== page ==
Put Your Psychology Major to Work

Learn how many things you can do with a psychology major—which don’t include becoming a practicing psychologist.


To forge a career as a practicing psychologist you’ll need an advanced degree—at least a master’s, and more likely a PhD or PsyD. This requirement also applies to the gamut of psychology’s subfields, from cognitive to clinical psychology.

In reality, however, not everyone with a psychology major wants to become a practicing psychologist. Some students enrolled in a psychology major program simply want to use their undergraduate degree to move full-speed ahead into a related field in the workforce.

If you’re a psychology undergrad, you’ll often hear about the competitive job market and about that “mandatory” higher degree. But you may not want the pressure that goes with earning a master’s degree and studying for the GRE. You may also wonder what career choices you’d have as a psychology major with an undergraduate degree.

What Can I Do With a Psychology Major?

Here’s the good news! Psychology majors can do several things to enhance their marketability and find employment with a bachelor’s degree, starting with taking some non-psychology courses while earning that bachelor’s in psychology. Psi Chi, the National Honor Society in Psychology, advises psychology majors to expand their academic horizons and take two or more courses in at least one of the following areas:

  • Economics
  • Business administration
  • Personnel, human resources, recruiting
  • Marketing
  • Consumer education
  • Journalism or writing
  • Speech
  • Communications
  • English composition
  • Biological and ecological sciences
  • Math/statistics
  • Computer science
  • Sociology
  • Social work

Adding one of these areas of emphasis to your psychology major can potentially open doors to jobs other than those limited to practicing psychology, but which will utilize your knowledge as a psychology major. Psi Chi also suggests that any opportunities for taking music, art and recreational courses pertinent to therapeutic psychology can also prove valuable.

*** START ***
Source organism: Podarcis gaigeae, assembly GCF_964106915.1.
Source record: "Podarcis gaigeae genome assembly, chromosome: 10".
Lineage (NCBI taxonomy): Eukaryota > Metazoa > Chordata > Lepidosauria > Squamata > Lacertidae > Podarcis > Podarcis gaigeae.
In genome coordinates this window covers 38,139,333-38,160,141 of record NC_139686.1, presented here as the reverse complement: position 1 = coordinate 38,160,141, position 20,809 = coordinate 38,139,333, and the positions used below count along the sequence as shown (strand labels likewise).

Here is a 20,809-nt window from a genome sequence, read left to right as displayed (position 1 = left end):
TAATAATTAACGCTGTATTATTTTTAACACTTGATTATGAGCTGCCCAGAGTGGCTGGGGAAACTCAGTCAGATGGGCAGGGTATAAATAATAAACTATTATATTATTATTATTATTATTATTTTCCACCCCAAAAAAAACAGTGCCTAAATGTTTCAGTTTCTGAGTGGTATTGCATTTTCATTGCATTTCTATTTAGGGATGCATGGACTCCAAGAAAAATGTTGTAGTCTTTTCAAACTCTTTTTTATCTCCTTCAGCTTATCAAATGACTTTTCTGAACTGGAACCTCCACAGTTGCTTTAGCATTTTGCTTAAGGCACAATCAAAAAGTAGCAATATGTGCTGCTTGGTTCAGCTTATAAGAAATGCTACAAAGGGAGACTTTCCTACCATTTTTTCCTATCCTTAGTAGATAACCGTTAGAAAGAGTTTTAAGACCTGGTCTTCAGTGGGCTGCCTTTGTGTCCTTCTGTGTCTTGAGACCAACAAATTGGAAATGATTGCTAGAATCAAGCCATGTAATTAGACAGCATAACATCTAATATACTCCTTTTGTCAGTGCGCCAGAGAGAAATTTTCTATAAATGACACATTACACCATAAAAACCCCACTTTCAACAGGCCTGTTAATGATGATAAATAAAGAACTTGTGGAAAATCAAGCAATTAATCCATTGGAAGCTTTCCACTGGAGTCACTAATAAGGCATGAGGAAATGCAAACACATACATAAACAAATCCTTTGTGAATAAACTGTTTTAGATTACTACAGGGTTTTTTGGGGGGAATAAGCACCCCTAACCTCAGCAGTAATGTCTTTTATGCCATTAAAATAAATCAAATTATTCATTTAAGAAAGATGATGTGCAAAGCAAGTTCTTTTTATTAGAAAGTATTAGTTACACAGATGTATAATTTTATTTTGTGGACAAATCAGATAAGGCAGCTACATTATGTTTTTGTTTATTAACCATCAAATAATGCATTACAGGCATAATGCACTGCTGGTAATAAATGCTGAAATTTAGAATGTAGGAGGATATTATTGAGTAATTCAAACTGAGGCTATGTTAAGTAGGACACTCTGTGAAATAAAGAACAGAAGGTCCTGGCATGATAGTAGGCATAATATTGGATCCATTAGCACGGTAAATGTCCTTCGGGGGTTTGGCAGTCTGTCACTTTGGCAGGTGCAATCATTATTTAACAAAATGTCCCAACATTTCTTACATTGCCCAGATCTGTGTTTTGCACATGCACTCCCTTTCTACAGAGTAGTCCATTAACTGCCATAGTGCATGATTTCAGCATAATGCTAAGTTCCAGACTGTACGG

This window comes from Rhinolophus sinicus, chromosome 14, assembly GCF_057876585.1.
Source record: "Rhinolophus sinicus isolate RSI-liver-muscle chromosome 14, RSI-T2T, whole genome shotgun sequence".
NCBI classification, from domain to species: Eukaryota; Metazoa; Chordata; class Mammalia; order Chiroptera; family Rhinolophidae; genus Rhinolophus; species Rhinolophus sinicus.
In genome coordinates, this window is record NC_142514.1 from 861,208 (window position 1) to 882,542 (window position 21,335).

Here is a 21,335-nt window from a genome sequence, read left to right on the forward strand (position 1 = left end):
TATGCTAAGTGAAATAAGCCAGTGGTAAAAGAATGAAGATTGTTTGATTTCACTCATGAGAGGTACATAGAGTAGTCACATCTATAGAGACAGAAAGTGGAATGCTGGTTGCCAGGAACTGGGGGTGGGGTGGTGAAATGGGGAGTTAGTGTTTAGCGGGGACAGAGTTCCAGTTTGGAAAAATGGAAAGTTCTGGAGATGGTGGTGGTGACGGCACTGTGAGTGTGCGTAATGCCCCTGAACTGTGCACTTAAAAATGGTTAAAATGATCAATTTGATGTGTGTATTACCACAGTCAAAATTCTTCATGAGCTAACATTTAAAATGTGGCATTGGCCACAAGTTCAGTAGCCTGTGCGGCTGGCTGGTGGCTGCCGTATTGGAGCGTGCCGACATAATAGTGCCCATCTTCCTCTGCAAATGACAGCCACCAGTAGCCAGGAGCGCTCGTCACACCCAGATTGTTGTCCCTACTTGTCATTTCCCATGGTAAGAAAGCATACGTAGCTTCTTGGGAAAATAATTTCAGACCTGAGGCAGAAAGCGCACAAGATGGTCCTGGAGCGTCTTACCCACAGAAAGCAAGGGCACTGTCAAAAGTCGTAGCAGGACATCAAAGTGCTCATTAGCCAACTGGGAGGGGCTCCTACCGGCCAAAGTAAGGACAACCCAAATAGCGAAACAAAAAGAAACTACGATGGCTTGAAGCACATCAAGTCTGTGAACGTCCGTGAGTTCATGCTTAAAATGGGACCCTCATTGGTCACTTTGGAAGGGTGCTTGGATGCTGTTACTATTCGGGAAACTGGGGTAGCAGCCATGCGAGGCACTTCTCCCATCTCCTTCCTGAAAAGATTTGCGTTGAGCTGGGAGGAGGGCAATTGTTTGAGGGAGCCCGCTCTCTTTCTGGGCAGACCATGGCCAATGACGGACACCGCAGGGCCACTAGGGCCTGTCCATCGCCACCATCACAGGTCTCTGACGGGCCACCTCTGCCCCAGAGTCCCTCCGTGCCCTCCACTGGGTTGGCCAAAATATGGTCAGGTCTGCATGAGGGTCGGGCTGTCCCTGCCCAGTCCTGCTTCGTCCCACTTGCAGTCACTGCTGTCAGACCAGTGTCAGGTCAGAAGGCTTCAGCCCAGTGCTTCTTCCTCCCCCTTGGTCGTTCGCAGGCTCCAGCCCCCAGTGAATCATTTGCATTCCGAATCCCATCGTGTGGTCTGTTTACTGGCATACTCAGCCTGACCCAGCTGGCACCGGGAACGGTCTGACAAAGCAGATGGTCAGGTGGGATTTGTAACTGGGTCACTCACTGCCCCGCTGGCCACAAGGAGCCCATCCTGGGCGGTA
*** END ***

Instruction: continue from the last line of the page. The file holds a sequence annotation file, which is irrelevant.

Additionally, says Psi Chi, psychology majors should take courses which prepare them to use psychological tests, interview techniques or research design. Students may find that this information will broaden their career options because it adds insight into human behavior.

Top Jobs for Putting a Psychology Major to Work

Psychology majors are not limited to employment as practicing psychologists. By adding an educational emphasis in another field, psychology majors have many employment choices such as the careers in the table below:

Top 10 Jobs for Psychology MajorsMedian Annual Salary*
Human Resources (HR) Manager$106,910
Employment, Recruitment or Placement Specialist$59,180
Administrative Services Manager$90,050
Social Worker$46,890
Meeting, Convention and Event Planner$47,350
Mental Health Counselor$42,840
Administrative Assistant$37,230
Social and Community Service Managers$64,680

Sources: U.S. Bureau of Labor Statistics 2018-19 Occupational Outlook Handbook: Human Resources ManagerHuman Resources Specialist;Administrative Services ManagerSocial WorkersMeeting, Convention, and Event PlannersMental Health Counselors and Marriage and Family TherapistsAdministrative AssistantSocial and Community Service Managers.

*The salary information listed is based on a national average, unless noted. Actual salaries may vary greatly based on specialization within the field, location, years of experience and a variety of other factors. National long-term projections of employment growth may not reflect local and/or short-term economic or job conditions, and do not guarantee actual job growth.


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